Anthrax is an acute disease of warm-blooded animals, including human beings, caused by spore-forming gram-positive, non-motile bacillus anthracis . The name of the bacterium is derived from “anthrakis”, the Greek word for coal, because anthrax in humans causes black, coal-like lesions on the skin at the site of inoculation .
Anthrax is a zoonotic bacterial disease caused by Bacillus anthracis, which primarily affects herbivorous wildlife and livestock and is usually fatal among these animals. Zoonoses are diseases that are transmissible between animals (domestic and wildlife) and humans. It has been estimated that 60% of all human diseases and around 75% of emerging infectious diseases are zoonotic, among which anthrax is a serious disease that can affect most mammals and several species of birds .
Anthrax is an important but neglected zoonosis in many parts of the world. The disease is mainly endemic in developing countries [3, 4].
In Ethiopia, anthrax is endemic and occurs before and after the rainy season. Most commonly, anthrax cases are reported in areas with high levels of salt soil . It is one of the top five important livestock diseases and the second top priority zoonotic disease, next to rabies, in Ethiopia, which remains a major problem for animals and public health in Ethiopia. Particularly, the Amhara Regional state is frequently affected by diseases due to a humid, sub-humid environment, weak animal health services, and a lack of awareness of the community about animal anthrax case management, which leads to widespread outbreaks [6,7,8].
In Ethiopia, from July 2016 to January 30/2019, according to Ethiopian Public Health Institute (EPHI) and Public Health Emergency Management (PHEM) surveillance data, a total of 1,188 suspected human anthrax cases and 15 deaths with a case fatality rate (CFR) of 1.3%, were reported from four regions (Tigray, Amhara, Oromia, and South Nation nationalities of people (SNNPR). The highest number of cases were reported from Amhara (816), followed by Tigray (250), SNNPR (89), and Oromia (32). The highest number of deaths  was reported in Amhara (67% of the total deaths), with Oromia and Tigray having 2 deaths each (13.3%), and SNNPR one death (6.7%) .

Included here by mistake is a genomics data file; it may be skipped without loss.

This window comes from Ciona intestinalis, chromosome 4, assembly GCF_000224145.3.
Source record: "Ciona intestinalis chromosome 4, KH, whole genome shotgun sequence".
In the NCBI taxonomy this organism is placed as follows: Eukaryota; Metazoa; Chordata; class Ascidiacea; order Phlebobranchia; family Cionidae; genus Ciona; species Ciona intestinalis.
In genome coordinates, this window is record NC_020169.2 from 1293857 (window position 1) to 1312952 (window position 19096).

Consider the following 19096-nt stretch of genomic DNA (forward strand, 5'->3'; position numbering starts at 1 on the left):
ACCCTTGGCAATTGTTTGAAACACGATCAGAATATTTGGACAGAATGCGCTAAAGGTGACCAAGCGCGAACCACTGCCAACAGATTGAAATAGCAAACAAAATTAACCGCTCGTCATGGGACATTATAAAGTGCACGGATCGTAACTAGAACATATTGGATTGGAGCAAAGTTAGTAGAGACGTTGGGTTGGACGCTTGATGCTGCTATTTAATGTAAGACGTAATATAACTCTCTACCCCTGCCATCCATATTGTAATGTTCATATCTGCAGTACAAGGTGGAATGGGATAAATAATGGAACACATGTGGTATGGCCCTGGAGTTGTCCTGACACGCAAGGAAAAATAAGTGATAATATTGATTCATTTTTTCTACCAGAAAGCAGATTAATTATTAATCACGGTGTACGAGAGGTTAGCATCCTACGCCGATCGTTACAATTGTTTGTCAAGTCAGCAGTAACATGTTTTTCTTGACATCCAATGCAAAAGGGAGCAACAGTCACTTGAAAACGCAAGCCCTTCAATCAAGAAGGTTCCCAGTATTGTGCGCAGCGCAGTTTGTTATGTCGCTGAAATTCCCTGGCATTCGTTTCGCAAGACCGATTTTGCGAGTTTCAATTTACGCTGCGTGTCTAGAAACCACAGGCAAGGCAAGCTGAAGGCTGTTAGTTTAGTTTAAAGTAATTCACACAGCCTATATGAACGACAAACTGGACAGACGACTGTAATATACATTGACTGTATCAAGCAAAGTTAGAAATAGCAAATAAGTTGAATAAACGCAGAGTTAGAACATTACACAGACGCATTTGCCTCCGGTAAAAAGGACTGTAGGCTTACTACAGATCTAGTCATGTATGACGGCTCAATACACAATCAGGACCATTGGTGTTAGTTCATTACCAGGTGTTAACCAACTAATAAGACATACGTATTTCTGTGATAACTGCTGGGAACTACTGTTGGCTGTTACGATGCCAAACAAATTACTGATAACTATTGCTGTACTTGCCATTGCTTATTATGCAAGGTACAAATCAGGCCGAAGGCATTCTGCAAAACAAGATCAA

Although suspected cases of anthrax in livestock are reported from Farta woreda, few are officially confirmed via polymer chain reaction (PCR) . Previous studies in Ethiopia indicate that the disease is well recognized by rural communities but little is known about its prevalence, epidemiology, and public health significance (11.
The most efficient ways of preventing and controlling anthrax infection in domestic herds are sustainable surveillance, annual vaccination of livestock, and proper carcass disposal management [6,7,8,9,10].
Justification of the study
On March 23, 2019, suspected human anthrax cases and the deaths of animals were captured from social media (Facebook) scanning. To verify this rumor, the Amhara Public Health Institute communicated with the South Gondar zone health department officers and confirmed that two suspect cases of human anthrax were admitted to Debre Tabor General Hospital and an additional two animal deaths were reported from the Farta district. Simultaneously, we communicated with the Ethiopian Public Health Institute for further confirmation of cases through the testing of clinical specimens (Fig. 1). They collected blood and tissue scraps from suspected human anthrax cases.
Outbreak investigations of anthrax are important for strengthening the surveillance system, clarifying gaps, identifying anthrax cases early, and strongly promoting a one-health approach. Therefore, this study addresses the root causes of the anthrax outbreak and identifies anthrax cases for the implementation of prevention and control activities in the South Gondar zone, prioritizing anthrax as a public health threat for the time being. The objectives of this study were to verify the existence of outbreaks and identify risk factors for anthrax in Farta woreda, South Gondar zone, Amhara region, in March 2019.